SEOUL — South Korea’s central bank is expected to lower its policy rate to a record low on Thursday, the third cut in the current easing cycle, a Reuters poll showed, to offset the impact on Asia’s fourth-largest economy from the fast-spreading coronavirus.

The trade-reliant economy, which was among those worst-hit by trade tensions, is faced with an extra hurdle as the virus outbreak disrupted world supply chains and global demand.

Sixteen of 26 analysts surveyed by Reuters predicted the Bank of Korea’s (BoK) seven-member board would cut the policy rate to 1% at its February meeting in a preemptive move.

Another four analysts expect the central bank to cut rates at least by May.

In January, only six of 29 analysts saw a cut in February after the central bank struck a more upbeat tone at its last policy meeting due to improving trade conditions and a resilient domestic environment.

Earlier this month, BoK Governor Lee Ju-yeol said the central bank would be cautious about further policy easing, as economic indicators needed to be assessed carefully to gauge the impact from the virus.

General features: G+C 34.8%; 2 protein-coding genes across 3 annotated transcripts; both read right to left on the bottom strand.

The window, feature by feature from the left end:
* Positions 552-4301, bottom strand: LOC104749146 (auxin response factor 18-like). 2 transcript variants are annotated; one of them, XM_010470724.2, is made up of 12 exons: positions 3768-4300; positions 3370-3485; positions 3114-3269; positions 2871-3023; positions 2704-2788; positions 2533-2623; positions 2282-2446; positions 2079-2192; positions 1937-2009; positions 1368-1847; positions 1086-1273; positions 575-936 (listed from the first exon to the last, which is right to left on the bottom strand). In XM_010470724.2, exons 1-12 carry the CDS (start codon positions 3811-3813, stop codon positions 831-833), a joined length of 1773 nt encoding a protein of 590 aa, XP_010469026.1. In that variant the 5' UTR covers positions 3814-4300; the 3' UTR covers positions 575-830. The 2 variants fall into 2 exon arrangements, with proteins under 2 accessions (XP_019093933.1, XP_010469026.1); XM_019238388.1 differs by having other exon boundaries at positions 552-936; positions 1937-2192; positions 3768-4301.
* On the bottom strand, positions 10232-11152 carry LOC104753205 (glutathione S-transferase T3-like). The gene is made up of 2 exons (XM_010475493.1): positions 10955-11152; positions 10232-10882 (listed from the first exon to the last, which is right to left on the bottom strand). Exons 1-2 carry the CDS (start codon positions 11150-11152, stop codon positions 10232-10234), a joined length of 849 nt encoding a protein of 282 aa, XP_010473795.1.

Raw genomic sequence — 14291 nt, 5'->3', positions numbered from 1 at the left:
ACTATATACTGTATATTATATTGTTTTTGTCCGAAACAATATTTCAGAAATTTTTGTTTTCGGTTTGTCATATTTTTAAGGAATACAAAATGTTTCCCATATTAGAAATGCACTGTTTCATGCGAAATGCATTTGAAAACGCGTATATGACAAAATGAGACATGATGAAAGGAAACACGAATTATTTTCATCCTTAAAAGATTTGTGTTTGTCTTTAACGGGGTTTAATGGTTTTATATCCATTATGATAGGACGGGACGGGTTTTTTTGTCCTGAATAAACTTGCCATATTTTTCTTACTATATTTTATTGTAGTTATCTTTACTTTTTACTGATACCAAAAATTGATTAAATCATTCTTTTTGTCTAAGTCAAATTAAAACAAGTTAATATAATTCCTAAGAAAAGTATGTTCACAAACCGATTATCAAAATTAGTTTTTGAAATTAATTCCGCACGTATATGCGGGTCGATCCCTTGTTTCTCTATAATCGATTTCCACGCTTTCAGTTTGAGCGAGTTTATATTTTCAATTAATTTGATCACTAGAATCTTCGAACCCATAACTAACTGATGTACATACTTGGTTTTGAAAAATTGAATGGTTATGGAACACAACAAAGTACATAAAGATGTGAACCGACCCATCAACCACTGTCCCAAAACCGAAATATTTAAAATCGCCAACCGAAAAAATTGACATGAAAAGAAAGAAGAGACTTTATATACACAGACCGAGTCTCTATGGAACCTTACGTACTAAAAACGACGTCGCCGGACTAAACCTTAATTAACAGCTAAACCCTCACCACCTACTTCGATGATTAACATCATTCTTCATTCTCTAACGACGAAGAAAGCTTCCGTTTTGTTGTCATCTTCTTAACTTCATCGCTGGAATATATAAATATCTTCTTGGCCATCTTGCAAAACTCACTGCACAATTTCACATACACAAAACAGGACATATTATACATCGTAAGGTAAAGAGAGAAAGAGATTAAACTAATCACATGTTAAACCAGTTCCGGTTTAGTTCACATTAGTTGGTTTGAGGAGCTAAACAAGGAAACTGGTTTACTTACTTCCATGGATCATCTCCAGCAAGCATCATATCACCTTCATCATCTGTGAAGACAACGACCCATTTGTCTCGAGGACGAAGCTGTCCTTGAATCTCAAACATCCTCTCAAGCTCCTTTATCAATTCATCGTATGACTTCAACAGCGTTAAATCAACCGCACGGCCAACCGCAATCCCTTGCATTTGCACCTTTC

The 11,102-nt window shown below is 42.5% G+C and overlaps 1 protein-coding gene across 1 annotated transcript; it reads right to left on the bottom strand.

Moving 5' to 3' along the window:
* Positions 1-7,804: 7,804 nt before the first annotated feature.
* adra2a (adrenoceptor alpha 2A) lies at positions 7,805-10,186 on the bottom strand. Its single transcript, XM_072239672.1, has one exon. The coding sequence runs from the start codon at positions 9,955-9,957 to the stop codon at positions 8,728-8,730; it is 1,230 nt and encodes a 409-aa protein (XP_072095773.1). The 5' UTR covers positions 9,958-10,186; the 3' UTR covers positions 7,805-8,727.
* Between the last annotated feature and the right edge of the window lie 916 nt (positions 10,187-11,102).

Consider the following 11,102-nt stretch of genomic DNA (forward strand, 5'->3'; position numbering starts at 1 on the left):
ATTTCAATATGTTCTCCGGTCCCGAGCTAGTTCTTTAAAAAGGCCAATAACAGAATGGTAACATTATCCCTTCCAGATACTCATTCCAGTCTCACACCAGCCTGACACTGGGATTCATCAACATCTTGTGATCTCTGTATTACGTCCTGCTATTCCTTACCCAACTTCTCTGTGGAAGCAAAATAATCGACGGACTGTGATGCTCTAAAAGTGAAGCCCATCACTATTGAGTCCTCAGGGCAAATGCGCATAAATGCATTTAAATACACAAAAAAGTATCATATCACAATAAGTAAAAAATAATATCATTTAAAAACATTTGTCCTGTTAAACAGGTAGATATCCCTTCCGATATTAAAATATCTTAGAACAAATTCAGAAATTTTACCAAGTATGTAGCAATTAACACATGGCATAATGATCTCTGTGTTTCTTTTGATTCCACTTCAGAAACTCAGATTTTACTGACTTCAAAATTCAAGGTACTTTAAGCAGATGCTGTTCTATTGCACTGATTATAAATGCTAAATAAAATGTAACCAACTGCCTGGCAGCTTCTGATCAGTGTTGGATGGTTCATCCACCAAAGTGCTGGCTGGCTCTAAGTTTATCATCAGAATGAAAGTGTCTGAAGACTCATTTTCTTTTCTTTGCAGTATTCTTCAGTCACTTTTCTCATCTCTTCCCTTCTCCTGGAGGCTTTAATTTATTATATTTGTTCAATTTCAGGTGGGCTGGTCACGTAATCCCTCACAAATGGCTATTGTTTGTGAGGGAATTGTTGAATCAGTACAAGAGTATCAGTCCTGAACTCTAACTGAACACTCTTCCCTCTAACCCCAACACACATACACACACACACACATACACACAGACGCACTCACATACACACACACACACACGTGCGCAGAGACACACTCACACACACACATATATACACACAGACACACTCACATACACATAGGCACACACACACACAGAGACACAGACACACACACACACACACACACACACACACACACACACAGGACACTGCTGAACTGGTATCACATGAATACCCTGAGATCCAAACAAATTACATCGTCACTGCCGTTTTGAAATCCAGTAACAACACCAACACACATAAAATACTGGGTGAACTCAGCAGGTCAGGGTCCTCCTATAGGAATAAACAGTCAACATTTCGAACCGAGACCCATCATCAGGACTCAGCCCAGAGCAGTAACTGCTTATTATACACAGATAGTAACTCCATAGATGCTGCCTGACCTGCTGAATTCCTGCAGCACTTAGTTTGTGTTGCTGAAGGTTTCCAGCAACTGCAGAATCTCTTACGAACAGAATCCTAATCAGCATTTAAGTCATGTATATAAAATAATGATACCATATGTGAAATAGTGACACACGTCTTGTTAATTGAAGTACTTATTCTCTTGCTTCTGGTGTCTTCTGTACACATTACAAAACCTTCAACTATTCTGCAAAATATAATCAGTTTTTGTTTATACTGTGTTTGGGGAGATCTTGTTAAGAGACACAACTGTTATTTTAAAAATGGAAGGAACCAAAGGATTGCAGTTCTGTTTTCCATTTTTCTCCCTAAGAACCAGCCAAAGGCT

But trade data in the first 20 days of February showed there was a slump in Chinese demand with overall sales per working day also tumbling.

“Exports per working day during the first 20 days of February fell 9.3%, which shows the negative spillover from the virus spread on South Korean exports have started materializing,” said Lee Mi-seon, fixed-income analyst at Hana Financial Investment.

“As the number of confirmed cases sharply increased over the past week, economic conditions in South Korea have turned into a grave situation,” she added.

The Seoul government raised its infectious disease alert to its highest level on Sunday, while it reported the eighth death and 231 new cases on Monday, which brought the national tally to 833.

South Korean President Moon Jae-in said on Monday the government should start reviewing whether a supplementary budget should be drawn up to head off the impact of the virus outbreak on the economy.

Economists are concerned the virus outbreak will hit economic growth in both the first and second quarters.

South Korea’s economy grew 2.0% for the whole of 2019, the slowest pace in 10 years, even after two rate cuts last year and a sharp increase in the nation’s budget.

The virus impact was also seen cooling demand at home as the consumer sentiment index in February fell to 96.9 from 104.2 a month earlier. This was the lowest reading in six months and the biggest monthly fall since June 2015, Bank of Korea data showed on Tuesday.

The central bank said on Monday it will e-mail and text message registered reporters when it announces its rate decision on Thursday and broadcast the press conference live to limit crowds and contain the spread of the coronavirus. — Reuters